Many forward-thinking organizations have been considering ways to maximize their recovery potential, and scale back up over the coming months.
International initiatives like the World Economic Forum’s Great Reset recognize the once-in-a-generation opportunity to shape recovery and build back better, in line with global efforts around the United Nation’s Sustainable Development Goals (SDGs).
What’s more, the UK Government launched its ‘Ten Point Plan for a Green Industrial Revolution’ in 2020. It aims to address climate change and economic recovery simultaneously, mobilizing significant investment to help the UK transition to a greener and more circular society, while creating thousands of jobs.
Any plans to scale operations in 2021 need to be built on sound foundations to optimize their potential. Executive teams should review their fundamental business structures and processes, to reduce areas of risk before embarking on a new growth journey.
Taking a standards-based approach to these preparations is the most efficient way to reliably achieve these goals. From quality to cybersecurity and sustainability, managers can use standards to benchmark current performance and improve existing systems. Here are a few fundamental areas to consider:
Authenticity and responsibility
The most robust recovery or growth plan should be both inward-looking, in terms of its alignment with long-term organizational imperatives, and outward-looking in its character and social responsibility. This need for authenticity and transparency has been intensified over the last year, given recent global events.
Consumers will name and shame businesses that simply pay lip service to responsible or sustainable practices. Embedding a specific social responsibility strategy at the heart of all strategic operations will help your business earn trust and credibility.
Intertwined with this, is the need for an optimal approach to your human capital. Companies who can effectively incentivize, support and develop staff over the long term can both reduce risk and increase productivity. This is to say nothing of employee health, safety and wellbeing, which also needs careful attention.
A changed operational landscape
It is widely accepted that the pandemic has accelerated existing behavioural and technological trends, bringing them to the fore several years earlier than expected – video conferencing for professional and domestic purposes, and the evolution of consumer habits and priorities, for example.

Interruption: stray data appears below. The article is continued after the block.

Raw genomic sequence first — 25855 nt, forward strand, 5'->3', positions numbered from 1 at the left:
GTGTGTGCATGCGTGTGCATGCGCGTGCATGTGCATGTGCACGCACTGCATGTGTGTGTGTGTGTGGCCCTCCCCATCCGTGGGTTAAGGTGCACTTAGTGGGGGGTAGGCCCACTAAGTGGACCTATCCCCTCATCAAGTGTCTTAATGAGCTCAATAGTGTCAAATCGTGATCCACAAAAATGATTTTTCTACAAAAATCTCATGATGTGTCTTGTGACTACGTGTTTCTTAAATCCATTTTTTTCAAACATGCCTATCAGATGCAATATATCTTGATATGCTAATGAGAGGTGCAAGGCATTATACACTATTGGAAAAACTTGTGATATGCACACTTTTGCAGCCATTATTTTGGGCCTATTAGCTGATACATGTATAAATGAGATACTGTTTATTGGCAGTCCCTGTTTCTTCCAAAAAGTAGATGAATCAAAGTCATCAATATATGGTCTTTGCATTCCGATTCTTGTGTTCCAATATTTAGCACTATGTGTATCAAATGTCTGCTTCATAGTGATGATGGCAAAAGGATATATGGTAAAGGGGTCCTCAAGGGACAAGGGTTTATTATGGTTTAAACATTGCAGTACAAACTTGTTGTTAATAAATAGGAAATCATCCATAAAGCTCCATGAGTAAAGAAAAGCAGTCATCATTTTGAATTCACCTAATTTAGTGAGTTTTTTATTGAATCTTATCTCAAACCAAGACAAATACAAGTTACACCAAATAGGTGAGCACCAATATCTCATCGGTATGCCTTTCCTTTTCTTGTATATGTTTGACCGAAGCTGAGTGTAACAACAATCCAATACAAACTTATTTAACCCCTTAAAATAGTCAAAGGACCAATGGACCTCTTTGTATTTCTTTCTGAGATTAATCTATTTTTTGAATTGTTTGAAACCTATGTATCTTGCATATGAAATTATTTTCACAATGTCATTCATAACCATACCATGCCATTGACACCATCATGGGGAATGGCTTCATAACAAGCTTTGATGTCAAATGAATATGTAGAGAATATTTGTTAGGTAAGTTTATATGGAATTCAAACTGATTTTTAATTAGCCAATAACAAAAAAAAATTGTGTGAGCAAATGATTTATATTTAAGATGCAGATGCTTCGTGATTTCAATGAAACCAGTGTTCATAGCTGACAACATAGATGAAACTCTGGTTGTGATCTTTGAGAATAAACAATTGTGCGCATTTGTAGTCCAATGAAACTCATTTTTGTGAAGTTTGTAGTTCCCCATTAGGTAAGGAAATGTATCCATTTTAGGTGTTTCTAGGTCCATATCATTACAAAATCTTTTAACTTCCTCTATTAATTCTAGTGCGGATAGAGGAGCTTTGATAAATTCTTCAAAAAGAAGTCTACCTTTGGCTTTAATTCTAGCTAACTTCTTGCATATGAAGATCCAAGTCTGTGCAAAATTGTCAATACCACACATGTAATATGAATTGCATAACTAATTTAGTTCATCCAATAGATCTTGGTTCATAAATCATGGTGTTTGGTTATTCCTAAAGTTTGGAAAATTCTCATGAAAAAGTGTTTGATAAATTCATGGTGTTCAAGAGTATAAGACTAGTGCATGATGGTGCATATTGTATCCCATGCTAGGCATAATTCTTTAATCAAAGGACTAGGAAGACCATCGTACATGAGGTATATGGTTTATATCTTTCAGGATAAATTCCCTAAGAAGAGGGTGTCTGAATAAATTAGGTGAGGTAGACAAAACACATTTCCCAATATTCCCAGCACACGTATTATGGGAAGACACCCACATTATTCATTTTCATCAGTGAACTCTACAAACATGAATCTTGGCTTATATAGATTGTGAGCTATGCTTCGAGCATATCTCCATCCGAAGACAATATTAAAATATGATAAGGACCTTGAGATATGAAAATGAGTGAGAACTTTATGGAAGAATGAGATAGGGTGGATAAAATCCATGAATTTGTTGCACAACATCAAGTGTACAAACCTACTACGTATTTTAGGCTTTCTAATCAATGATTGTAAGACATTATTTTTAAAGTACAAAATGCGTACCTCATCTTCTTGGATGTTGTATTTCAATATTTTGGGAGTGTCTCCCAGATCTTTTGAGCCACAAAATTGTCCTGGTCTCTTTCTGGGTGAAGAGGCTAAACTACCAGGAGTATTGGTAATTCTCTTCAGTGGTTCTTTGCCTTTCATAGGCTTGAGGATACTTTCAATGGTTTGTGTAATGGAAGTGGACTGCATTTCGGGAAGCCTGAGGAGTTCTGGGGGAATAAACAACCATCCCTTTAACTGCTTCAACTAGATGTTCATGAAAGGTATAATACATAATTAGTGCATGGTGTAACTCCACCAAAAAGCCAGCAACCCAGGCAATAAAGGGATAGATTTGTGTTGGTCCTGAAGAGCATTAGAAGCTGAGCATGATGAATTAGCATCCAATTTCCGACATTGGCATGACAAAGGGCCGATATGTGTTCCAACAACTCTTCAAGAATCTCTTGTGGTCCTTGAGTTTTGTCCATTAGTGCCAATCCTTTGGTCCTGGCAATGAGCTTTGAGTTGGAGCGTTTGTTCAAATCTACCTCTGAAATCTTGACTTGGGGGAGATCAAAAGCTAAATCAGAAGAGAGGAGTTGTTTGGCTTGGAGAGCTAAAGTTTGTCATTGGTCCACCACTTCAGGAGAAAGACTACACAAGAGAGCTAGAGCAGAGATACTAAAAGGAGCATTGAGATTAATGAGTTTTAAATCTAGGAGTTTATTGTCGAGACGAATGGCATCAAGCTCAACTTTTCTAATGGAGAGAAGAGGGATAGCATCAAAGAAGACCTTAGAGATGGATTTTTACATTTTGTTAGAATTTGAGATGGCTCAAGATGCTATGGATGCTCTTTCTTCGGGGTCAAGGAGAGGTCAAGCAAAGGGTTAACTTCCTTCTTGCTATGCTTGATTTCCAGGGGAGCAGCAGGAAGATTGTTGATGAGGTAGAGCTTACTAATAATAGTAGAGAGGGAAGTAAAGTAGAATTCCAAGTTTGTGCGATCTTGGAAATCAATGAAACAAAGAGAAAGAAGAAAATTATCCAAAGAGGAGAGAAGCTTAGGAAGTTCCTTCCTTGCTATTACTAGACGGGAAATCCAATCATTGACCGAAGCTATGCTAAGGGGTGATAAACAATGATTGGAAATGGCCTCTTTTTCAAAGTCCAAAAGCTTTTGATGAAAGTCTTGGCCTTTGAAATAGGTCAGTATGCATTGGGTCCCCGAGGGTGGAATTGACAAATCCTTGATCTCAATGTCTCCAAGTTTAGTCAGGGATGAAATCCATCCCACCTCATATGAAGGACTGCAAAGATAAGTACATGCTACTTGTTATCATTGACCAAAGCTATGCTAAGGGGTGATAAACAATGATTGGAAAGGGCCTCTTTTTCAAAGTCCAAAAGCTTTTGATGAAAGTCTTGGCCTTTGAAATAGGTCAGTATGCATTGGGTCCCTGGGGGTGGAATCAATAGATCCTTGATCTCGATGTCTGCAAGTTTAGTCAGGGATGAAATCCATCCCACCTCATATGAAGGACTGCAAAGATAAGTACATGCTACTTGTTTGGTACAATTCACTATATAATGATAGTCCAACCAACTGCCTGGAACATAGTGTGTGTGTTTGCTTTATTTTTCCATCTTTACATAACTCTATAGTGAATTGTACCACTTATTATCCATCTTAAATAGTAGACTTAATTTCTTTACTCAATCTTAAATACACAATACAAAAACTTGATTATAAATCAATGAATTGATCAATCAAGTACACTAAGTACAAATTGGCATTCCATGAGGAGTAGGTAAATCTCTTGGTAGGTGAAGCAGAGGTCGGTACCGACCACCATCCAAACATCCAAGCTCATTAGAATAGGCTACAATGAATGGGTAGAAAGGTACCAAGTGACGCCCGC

Having standards-based policies in place allows larger organizations to adapt more readily to these changes, as well as those yet to come. Not having to reinvent important processes, or rethink systems, also enables businesses to scale operations in accordance with the market with greater agility.
In addition to these opportunities, the past few months has also heralded new organizational risks. Increased reliance on digital technology for both social communications and commercial operations inspired opportunistic cybercriminals to exploit various corporate vulnerabilities.
Further to this, as well as the potential reputational damage, failing to keep private data secure will likely bring serious financial consequences in a post-GDPR world. The pandemic also highlighted latent supply chain weaknesses during its early months, as well as the importance of maintaining well-developed continuity plans.
Thankfully there are several cybersecurity, supply chain protection, and business continuity standards available to build resilience in these vital areas.
Finally, successful scaling demands a sound foundation, as well as the ability to monitor and improve fundamental processes.
Perhaps the most important element of this business bedrock is organizational quality which, when tuned appropriately, boosts all other areas and systems: streamlining operations, reducing risk, improving efficiency and cutting costs.
Ambitious executives can’t lose sight of the day-to-day, when thinking about the future. Standards-based management systems help businesses to maximize performance in both spheres.
Taking such an approach helps to instil a culture of continual improvement within your organization. It empowers staff to harness innovation more rapidly while clarifying and reducing functional vulnerabilities.